Monday, December 7, 2009

Young Girl, Student, Alwar Slum, Rajasthan, India, October 31, 2009

Today we arrive at an Alwar slum, our fourth visit since 2006. The school holds classes in an open temple, without such luxuries as chairs or libraries or privacy. The children stand to greet us and then take their place on the floor.

We look around and decide on the steps of the temple as the studio. The equipment is arranged, chairs are placed and a reflector is given to two volunteers to experiment with until the children are ready. Our friends from the States have given us presents for the children, so we arrange a chair to the left for the disbursement of the gifts.

One by one, the children sit on the steps and have their portraits made. There are perhaps sixty people in this small space, forty of them children and the rest adults from the slum as well as people from the foundation. A friend from Thailand named Anna sits down in a chair and finds her rhythm in handing out the gifts.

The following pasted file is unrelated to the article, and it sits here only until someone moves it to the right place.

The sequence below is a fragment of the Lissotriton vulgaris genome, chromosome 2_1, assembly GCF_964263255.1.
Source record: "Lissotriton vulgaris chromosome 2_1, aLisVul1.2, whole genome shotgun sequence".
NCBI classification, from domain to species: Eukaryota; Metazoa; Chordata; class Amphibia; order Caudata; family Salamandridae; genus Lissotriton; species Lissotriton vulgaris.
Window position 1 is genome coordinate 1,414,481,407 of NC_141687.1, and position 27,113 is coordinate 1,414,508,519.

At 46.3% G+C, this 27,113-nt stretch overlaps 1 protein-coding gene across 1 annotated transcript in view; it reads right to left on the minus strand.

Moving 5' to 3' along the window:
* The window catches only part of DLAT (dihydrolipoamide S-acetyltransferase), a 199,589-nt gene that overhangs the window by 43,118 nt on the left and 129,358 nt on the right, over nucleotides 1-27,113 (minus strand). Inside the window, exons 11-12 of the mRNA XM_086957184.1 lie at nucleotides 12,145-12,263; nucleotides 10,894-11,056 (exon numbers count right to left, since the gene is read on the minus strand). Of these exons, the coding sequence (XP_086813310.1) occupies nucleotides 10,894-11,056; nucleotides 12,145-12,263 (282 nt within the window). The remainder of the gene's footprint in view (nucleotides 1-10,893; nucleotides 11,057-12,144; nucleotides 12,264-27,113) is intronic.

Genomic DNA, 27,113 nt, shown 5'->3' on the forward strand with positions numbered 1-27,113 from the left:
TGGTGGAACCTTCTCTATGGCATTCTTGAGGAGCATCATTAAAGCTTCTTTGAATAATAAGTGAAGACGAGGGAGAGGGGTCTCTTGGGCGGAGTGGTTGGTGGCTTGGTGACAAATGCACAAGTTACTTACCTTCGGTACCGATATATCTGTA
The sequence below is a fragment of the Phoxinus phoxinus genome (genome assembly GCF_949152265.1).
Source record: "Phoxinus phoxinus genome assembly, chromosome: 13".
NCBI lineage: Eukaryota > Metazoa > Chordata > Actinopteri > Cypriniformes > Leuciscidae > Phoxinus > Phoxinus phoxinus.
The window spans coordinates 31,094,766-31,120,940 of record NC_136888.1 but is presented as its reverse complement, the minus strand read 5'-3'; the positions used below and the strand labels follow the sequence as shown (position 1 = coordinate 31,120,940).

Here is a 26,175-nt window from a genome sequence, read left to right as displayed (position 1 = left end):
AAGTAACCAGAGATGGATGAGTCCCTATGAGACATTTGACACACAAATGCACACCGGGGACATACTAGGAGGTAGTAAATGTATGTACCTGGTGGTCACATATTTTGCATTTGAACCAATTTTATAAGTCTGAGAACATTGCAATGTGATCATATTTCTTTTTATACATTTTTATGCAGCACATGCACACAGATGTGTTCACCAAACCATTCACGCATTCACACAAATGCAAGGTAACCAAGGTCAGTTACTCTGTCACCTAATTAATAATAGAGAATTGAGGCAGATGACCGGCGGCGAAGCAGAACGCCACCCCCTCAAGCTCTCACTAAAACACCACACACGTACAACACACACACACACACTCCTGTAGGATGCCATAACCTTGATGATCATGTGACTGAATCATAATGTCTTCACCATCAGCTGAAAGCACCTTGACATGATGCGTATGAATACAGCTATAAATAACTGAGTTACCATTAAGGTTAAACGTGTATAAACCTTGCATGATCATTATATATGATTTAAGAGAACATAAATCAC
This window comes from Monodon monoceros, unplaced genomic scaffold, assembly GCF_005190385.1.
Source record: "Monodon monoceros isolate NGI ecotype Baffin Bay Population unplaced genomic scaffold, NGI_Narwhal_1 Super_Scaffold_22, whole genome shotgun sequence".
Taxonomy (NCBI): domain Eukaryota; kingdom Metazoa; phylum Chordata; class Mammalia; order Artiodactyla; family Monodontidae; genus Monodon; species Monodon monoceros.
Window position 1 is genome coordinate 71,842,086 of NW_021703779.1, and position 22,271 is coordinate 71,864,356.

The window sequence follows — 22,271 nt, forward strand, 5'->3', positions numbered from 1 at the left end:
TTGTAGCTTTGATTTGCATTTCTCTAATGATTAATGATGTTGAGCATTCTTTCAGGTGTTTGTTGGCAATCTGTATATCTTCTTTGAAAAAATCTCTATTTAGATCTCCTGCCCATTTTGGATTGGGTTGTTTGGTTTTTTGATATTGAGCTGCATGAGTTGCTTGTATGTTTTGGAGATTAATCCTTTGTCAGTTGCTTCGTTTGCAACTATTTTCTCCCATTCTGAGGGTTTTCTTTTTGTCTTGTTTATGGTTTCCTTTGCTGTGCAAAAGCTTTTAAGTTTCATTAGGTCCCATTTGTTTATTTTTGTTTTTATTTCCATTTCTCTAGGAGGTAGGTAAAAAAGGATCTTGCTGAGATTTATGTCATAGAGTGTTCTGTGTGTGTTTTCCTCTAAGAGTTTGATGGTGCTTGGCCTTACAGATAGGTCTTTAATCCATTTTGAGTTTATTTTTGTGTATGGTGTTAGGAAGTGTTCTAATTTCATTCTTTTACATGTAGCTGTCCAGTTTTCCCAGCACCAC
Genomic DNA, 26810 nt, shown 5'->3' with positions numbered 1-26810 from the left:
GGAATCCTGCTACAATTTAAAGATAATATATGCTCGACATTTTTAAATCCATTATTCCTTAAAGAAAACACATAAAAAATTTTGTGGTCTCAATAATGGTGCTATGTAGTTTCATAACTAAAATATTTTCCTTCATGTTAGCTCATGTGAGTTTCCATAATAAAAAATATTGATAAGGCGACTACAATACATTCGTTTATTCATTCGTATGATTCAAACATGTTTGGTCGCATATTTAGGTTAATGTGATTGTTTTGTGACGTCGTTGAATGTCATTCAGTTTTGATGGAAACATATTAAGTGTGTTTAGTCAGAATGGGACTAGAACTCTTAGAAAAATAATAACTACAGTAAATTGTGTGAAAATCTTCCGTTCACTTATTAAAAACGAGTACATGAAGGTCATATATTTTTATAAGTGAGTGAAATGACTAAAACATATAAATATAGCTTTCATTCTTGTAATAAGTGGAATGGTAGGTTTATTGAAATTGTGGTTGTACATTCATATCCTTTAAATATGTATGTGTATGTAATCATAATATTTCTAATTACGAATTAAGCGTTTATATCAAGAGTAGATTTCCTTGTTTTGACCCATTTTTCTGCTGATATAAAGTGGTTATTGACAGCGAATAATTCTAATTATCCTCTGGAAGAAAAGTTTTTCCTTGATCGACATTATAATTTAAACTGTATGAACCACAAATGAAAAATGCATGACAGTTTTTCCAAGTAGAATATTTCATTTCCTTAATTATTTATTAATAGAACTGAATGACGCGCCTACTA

These gifts were made by the students of Holy Rosary Montessori School located in Cleveland, Ohio. A couple of months ago, after seeing and hearing of the children from Nirvanavan Foundation, the students from Holy Rosary along with their teacher Anna decided to make gifts for every girl associated with the foundation, about 350 girls in all. The students looked at some of my photographs and realized that some of the girls had safety pins attached to either their dresses or bracelets. On their own they came up with the idea of placing beads in safety pins as gifts, along with bracelets and necklaces.

The expressions on the girls' faces in the temple as they collect these safety pins today is proof in itself of the intuition of children from across borders and cultures. One after one, they almost jump off of the steps and run to Anna for their gifts; now my photography has competition and nothing could make me happier. To see their faces as they turn to their right and start walking with a smile gives me a perspective never experienced before, absolutely perfect.

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